Some days ago I enrolled in my first topcoder development challenge and it is basically a tutorial challenge where we need to install HPVertica DB, capture a set of tweets and based on $HPQ tag, use the HP Idol platform, which has an API to perform sentiment analysis over a tweet text content.

With that in mind I decided to start this challenge with Play Framework to learn a little bit and see how fast I could create this WebApp from scratch without know the tool. Beside that, I have read about play framework and it seems to be a very powerful tool which I could easily plug different technologies and keep focused in my development. It provides you a sort of minimum viable architecture for your system. In addition, another reason to pick this technology is because I can use Java, which was one of the requirements of the challenge.

The challenge - https://www.topcoder.com/challenge-details/30048480/

"Here are the steps to participate in the HP Haven Twitter Analysis Tutorial challenge:

  1. You’ll be creating a Java application which accesses Twitter data for the Hewlett Packard stock symbol tag “$HPQ”, performs sentiment analysis on this data, and loads the raw social feed and sentiment data into the Vertica database. The application should also display some kind of visualization about how sentiment is changing over time or by topic. The application should extract enough Tweets that the Sentiment Analysis shows some depth/variation – at least 1000 Tweets, but more would even be better.
  2. You have creative license about what kind of application to create. You may create a mobile, web, or desktop app.
  3. Your application should connect to the IDOL OnDemand platform to perform the Sentiment Analysis on the Twitter data related to the tag $HPQ. The Sentiment Analysis results should be stored in your locally configured version of Vertica. Sample Java code to connect to IDOL OnDemand is attached to the challenge. Sample code can also be found on the IDOL OnDemand Community site.
  4. This is a tutorial challenge. Your code should be clear and well documented.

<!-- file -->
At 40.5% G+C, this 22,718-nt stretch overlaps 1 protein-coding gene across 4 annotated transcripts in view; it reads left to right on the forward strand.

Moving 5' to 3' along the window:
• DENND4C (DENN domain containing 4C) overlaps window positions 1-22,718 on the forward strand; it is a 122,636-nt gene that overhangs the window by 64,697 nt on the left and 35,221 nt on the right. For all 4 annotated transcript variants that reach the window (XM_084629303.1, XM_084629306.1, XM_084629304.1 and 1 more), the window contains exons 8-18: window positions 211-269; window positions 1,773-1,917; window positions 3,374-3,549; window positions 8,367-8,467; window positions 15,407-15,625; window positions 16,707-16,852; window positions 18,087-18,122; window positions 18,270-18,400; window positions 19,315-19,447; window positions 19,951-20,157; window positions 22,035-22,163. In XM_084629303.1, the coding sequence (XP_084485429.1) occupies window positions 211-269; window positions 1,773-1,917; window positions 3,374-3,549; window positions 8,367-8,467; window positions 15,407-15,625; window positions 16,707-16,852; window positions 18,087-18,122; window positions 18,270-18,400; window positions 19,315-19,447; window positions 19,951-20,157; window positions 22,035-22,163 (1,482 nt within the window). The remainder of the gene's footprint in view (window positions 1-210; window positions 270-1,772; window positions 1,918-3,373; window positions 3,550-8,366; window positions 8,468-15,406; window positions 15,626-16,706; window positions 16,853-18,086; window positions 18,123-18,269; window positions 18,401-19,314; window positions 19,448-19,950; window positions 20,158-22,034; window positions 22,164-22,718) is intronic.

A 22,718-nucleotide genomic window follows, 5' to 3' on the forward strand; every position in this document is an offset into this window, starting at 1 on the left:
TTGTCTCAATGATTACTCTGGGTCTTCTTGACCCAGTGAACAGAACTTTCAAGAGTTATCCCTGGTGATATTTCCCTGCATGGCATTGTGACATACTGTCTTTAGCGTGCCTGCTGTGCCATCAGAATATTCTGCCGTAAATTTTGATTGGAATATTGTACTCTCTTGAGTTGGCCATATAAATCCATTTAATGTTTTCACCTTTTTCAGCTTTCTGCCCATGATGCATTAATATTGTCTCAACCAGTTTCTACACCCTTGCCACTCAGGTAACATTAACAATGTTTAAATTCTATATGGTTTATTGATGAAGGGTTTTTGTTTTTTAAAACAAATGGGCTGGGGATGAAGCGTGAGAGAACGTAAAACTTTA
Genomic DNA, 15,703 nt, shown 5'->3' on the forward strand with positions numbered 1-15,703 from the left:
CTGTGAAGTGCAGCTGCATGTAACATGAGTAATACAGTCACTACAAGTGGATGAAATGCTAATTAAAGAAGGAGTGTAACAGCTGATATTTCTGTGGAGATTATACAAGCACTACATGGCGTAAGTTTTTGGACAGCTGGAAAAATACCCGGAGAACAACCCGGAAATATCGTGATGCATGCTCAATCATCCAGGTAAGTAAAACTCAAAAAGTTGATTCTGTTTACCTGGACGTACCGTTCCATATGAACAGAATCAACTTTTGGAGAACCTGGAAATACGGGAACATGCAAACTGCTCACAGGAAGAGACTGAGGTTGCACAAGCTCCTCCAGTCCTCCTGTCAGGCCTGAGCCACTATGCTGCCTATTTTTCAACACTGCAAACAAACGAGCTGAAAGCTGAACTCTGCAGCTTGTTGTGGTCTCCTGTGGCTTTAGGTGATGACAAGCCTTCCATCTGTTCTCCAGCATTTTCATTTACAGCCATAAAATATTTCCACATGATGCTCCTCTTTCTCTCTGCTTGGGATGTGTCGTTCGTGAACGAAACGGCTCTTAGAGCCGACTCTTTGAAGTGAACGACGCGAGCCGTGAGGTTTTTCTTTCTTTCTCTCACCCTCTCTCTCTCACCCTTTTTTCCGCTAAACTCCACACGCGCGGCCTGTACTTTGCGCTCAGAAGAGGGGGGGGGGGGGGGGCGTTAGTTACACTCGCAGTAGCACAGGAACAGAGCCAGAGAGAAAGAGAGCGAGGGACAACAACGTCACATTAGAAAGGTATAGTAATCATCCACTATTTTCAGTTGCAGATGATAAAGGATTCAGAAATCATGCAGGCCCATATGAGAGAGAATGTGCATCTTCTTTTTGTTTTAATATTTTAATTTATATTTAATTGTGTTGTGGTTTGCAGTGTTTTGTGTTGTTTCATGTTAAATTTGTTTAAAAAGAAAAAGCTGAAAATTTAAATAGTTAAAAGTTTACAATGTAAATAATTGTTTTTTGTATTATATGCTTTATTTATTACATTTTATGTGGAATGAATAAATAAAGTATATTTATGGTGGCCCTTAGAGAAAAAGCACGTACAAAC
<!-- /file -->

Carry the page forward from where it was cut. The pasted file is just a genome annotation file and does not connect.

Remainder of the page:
5. You should produce a blog post about your application.
  6. You should produce a screensharing video which explains your code and how to set up and connect to a Vertica database.
  7. There should be some kind of visualization in your app which displays the Sentiment Scores related to a topic and/or time dimension.
  8. We're currently running a Sweepstakes challenge which walks through the Vertica setup on a local VMWare instance. We're also attaching a Vertica lab manual which describes how to add users, create schemas, and load data into the system. It assumes, however, that you have the Vertica Virtual Server instance installed and locally available."


Tools and Frameworks

Java; Play Framework; Spring; Spring Data; Hibernate; WebSockets; Akka; Twitter4J Search & Stream API; Redis; HPVerticaDB; HPIdol OnDemand API; Twitter Bootstrap 3; JQuery 1.11; Highcharts.

Application design

Tweet Analyst Design


Design notes

Twitter API

Stream - https://dev.twitter.com/streaming/overview: "The set of streaming APIs offered by Twitter give developers low latency access to Twitter’s global stream of Tweet data. A proper implementation of a streaming client will be pushed messages indicating Tweets and other events have occurred, without any of the overhead associated with polling a REST endpoint." In this case I am using the public stream API, it is enough to receive the tweets in real time.

Search - https://dev.twitter.com/rest/public/search: "The Twitter Search API is part of Twitter’s v1.1 REST API. It allows queries against the indices of recent or popular Tweets.." Here I am just using a GET method for twitter.com/search?q=%MY_HASH_TAG% URL to search and grab the tweets with the hashTag param.

Twitter4J - http://twitter4j.org/en/index.html

It is an unofficial library to connect to twitter APIs. You can check the code examples here and more code examples To connect to API you will need some oauth keys and consumer keys.

HPIdol OnDemand API - https://www.idolondemand.com/

Setiment Analysis API - http://www.idolondemand.com/developer/apis/analyzesentiment#overview "The Sentiment Analysis API analyzes text to return the sentiment as positive, negative or neutral. It contains a dictionary of positive and negative words of different types, and defines patterns that describe how to combine these words to form positive and negative phrases." The hello world in java for HP Idol API can be found here.

Redis - http://redis.io/

Processing Queue: This queue keeps all the tweets that are in processing phase. For instance, when we receive a new tweet from Twitter Stream API or when we found a set of tweets in Twitter Search API, they are placed in this queue to be processed later. Processing action here means: we need to parse the tweets, extract the relevant information and send it to HP IDOL API to do the analysis for each one of them. The result of this phase will be placed in another queue (persistent-queue). 'The tweets are saved as String in redis queue.'